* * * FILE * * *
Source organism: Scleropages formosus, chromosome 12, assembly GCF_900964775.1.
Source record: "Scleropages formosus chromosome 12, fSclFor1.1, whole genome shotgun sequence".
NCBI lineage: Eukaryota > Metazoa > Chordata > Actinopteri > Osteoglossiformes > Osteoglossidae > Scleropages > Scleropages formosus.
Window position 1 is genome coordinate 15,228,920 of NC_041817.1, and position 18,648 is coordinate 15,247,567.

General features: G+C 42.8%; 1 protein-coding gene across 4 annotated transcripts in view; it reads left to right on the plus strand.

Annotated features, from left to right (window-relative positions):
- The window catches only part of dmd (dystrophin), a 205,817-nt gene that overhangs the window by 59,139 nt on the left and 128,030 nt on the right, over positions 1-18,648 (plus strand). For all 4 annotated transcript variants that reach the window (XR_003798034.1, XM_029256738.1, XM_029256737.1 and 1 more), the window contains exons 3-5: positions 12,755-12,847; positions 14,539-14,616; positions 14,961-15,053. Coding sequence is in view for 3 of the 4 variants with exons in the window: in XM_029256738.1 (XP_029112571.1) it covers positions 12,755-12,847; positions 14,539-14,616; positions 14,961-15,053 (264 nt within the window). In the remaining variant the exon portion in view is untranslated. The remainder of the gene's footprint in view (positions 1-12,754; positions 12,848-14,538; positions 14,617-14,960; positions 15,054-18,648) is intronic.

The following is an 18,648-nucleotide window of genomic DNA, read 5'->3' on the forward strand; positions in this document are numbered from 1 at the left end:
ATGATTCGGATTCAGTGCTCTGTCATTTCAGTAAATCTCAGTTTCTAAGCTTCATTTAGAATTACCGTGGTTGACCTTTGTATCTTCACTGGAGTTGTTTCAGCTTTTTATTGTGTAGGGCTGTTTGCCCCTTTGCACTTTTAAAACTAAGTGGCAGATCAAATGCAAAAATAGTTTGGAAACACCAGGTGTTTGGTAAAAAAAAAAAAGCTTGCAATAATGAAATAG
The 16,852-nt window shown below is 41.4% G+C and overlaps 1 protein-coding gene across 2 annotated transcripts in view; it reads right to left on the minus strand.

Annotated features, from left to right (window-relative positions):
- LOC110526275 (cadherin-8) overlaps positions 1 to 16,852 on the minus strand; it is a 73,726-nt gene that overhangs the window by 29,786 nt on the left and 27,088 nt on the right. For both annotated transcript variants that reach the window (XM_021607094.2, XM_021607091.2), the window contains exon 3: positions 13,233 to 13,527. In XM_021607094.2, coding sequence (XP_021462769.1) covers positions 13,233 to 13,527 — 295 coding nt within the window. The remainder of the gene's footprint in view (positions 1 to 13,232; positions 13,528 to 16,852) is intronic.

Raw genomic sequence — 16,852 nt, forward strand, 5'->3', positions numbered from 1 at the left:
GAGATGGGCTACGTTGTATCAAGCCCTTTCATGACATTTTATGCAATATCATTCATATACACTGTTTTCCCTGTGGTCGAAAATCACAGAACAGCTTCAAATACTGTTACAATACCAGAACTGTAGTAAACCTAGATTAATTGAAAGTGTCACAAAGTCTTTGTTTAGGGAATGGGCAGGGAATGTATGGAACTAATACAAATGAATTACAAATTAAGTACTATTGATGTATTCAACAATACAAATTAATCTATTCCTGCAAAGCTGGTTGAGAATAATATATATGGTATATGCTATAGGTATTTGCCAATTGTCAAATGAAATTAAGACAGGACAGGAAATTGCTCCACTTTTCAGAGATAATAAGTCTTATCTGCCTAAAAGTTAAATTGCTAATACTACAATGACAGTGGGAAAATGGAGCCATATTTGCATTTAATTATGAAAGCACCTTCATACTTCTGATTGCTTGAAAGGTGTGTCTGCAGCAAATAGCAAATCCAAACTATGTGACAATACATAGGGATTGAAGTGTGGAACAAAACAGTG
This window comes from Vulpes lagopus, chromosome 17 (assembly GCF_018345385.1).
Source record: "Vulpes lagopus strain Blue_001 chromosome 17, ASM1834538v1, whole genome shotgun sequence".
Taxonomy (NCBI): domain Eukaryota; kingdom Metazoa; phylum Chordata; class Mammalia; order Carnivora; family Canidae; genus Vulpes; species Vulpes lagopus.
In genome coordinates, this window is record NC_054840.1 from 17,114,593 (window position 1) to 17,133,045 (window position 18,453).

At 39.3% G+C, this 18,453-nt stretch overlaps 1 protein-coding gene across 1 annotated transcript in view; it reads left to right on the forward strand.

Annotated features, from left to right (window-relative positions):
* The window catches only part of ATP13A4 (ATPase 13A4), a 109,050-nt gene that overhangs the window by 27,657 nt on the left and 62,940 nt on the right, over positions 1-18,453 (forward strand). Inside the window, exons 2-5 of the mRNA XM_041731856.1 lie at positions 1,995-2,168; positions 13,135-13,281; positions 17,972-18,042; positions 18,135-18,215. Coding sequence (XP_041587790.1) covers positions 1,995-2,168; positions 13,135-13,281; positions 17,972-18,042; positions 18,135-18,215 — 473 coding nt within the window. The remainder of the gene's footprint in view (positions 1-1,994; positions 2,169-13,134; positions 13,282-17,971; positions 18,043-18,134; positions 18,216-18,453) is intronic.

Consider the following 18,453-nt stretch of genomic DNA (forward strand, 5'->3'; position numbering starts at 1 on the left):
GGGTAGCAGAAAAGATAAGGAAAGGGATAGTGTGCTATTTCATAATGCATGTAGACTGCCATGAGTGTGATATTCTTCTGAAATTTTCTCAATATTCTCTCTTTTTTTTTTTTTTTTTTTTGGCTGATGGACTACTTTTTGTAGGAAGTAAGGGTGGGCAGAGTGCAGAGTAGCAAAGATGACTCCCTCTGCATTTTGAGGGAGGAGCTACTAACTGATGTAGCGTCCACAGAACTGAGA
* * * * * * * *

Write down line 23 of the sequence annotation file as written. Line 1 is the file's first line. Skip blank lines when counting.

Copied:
GGGTAGCAGAAAAGATAAGGAAAGGGATAGTGTGCTATTTCATAATGCATGTAGACTGCCATGAGTGTGATATTCTTCTGAAATTTTCTCAATATTCTCTCTTTTTTTTTTTTTTTTTTTTGGCTGATGGACTACTTTTTGTAGGAAGTAAGGGTGGGCAGAGTGCAGAGTAGCAAAGATGACTCCCTCTGCATTTTGAGGGAGGAGCTACTAACTGATGTAGCGTCCACAGAACTGAGA